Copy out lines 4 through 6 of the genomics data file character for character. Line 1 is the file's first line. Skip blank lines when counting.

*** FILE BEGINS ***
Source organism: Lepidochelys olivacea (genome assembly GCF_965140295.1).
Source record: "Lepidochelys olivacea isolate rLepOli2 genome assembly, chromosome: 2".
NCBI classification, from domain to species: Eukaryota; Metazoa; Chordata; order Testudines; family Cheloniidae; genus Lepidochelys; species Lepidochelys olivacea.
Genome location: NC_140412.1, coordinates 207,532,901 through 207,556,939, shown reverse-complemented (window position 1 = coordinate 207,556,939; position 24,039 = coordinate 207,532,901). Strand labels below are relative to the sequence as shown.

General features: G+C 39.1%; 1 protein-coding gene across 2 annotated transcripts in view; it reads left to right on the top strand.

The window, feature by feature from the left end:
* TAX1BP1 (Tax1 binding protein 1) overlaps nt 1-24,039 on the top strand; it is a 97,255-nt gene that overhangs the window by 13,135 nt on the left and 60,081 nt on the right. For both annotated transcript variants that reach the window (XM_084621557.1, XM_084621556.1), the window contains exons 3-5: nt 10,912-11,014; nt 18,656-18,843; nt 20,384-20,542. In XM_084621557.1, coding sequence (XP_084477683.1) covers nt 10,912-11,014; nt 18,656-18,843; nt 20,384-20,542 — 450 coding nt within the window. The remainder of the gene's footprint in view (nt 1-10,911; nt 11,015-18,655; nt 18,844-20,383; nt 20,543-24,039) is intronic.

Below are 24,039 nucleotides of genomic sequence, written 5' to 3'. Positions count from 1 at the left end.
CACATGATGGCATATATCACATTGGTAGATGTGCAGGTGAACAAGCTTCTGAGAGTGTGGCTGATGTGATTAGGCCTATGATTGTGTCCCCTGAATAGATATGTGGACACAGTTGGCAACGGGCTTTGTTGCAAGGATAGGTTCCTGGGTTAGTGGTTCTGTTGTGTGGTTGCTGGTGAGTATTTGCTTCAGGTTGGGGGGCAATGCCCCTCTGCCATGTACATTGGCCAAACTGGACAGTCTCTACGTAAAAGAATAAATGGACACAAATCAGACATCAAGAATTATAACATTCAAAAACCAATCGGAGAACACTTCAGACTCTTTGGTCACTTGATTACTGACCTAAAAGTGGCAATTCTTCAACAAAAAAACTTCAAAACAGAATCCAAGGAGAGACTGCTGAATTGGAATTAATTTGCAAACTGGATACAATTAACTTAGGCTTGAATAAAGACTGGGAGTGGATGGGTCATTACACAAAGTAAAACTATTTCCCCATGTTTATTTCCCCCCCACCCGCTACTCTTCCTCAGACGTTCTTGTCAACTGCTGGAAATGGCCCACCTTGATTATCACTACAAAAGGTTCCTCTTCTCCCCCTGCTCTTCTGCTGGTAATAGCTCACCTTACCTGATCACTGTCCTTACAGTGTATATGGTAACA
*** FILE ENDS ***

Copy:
Genome location: NC_140412.1, coordinates 207,532,901 through 207,556,939, shown reverse-complemented (window position 1 = coordinate 207,556,939; position 24,039 = coordinate 207,532,901). Strand labels below are relative to the sequence as shown.

General features: G+C 39.1%; 1 protein-coding gene across 2 annotated transcripts in view; it reads left to right on the top strand.

The window, feature by feature from the left end: